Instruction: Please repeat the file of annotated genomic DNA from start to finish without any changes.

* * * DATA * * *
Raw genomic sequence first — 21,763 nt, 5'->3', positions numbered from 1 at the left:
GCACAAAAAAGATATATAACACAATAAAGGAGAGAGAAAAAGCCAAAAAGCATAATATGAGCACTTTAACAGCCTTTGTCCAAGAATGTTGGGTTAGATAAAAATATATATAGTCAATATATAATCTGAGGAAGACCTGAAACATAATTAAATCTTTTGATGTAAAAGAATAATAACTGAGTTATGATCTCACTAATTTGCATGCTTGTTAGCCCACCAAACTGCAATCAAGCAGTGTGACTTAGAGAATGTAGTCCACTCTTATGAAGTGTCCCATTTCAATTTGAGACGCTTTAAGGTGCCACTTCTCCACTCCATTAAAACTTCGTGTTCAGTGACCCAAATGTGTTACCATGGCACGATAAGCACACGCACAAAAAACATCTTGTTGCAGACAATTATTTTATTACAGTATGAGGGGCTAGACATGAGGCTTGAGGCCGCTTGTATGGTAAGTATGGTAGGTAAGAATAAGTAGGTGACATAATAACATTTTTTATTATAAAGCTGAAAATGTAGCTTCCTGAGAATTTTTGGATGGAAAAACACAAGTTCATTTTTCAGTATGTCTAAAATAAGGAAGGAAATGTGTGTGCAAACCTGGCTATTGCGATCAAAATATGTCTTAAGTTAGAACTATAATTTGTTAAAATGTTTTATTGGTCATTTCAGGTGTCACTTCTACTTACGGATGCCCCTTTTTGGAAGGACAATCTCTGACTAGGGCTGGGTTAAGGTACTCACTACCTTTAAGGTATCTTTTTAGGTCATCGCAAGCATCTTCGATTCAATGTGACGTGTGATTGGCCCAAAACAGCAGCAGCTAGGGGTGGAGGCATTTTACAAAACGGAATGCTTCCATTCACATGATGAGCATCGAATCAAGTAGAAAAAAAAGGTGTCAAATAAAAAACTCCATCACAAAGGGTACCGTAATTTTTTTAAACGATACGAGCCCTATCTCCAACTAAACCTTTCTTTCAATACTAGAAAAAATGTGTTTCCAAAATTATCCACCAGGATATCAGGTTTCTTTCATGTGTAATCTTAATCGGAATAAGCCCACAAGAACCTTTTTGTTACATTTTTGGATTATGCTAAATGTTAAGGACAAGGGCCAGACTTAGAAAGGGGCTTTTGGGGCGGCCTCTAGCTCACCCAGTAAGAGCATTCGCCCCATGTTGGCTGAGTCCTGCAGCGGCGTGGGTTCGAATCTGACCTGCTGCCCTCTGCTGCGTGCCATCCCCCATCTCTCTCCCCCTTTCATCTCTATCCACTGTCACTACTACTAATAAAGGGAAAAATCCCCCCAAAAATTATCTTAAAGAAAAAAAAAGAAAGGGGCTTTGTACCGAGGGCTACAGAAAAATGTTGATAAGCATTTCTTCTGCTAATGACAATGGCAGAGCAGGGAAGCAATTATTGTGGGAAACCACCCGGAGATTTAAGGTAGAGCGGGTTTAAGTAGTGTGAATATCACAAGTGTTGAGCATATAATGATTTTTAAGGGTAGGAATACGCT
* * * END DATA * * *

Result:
Raw genomic sequence first — 21,763 nt, 5'->3', positions numbered from 1 at the left:
GCACAAAAAAGATATATAACACAATAAAGGAGAGAGAAAAAGCCAAAAAGCATAATATGAGCACTTTAACAGCCTTTGTCCAAGAATGTTGGGTTAGATAAAAATATATATAGTCAATATATAATCTGAGGAAGACCTGAAACATAATTAAATCTTTTGATGTAAAAGAATAATAACTGAGTTATGATCTCACTAATTTGCATGCTTGTTAGCCCACCAAACTGCAATCAAGCAGTGTGACTTAGAGAATGTAGTCCACTCTTATGAAGTGTCCCATTTCAATTTGAGACGCTTTAAGGTGCCACTTCTCCACTCCATTAAAACTTCGTGTTCAGTGACCCAAATGTGTTACCATGGCACGATAAGCACACGCACAAAAAACATCTTGTTGCAGACAATTATTTTATTACAGTATGAGGGGCTAGACATGAGGCTTGAGGCCGCTTGTATGGTAAGTATGGTAGGTAAGAATAAGTAGGTGACATAATAACATTTTTTATTATAAAGCTGAAAATGTAGCTTCCTGAGAATTTTTGGATGGAAAAACACAAGTTCATTTTTCAGTATGTCTAAAATAAGGAAGGAAATGTGTGTGCAAACCTGGCTATTGCGATCAAAATATGTCTTAAGTTAGAACTATAATTTGTTAAAATGTTTTATTGGTCATTTCAGGTGTCACTTCTACTTACGGATGCCCCTTTTTGGAAGGACAATCTCTGACTAGGGCTGGGTTAAGGTACTCACTACCTTTAAGGTATCTTTTTAGGTCATCGCAAGCATCTTCGATTCAATGTGACGTGTGATTGGCCCAAAACAGCAGCAGCTAGGGGTGGAGGCATTTTACAAAACGGAATGCTTCCATTCACATGATGAGCATCGAATCAAGTAGAAAAAAAAGGTGTCAAATAAAAAACTCCATCACAAAGGGTACCGTAATTTTTTTAAACGATACGAGCCCTATCTCCAACTAAACCTTTCTTTCAATACTAGAAAAAATGTGTTTCCAAAATTATCCACCAGGATATCAGGTTTCTTTCATGTGTAATCTTAATCGGAATAAGCCCACAAGAACCTTTTTGTTACATTTTTGGATTATGCTAAATGTTAAGGACAAGGGCCAGACTTAGAAAGGGGCTTTTGGGGCGGCCTCTAGCTCACCCAGTAAGAGCATTCGCCCCATGTTGGCTGAGTCCTGCAGCGGCGTGGGTTCGAATCTGACCTGCTGCCCTCTGCTGCGTGCCATCCCCCATCTCTCTCCCCCTTTCATCTCTATCCACTGTCACTACTACTAATAAAGGGAAAAATCCCCCCAAAAATTATCTTAAAGAAAAAAAAAGAAAGGGGCTTTGTACCGAGGGCTACAGAAAAATGTTGATAAGCATTTCTTCTGCTAATGACAATGGCAGAGCAGGGAAGCAATTATTGTGGGAAACCACCCGGAGATTTAAGGTAGAGCGGGTTTAAGTAGTGTGAATATCACAAGTGTTGAGCATATAATGATTTTTAAGGGTAGGAATACGCT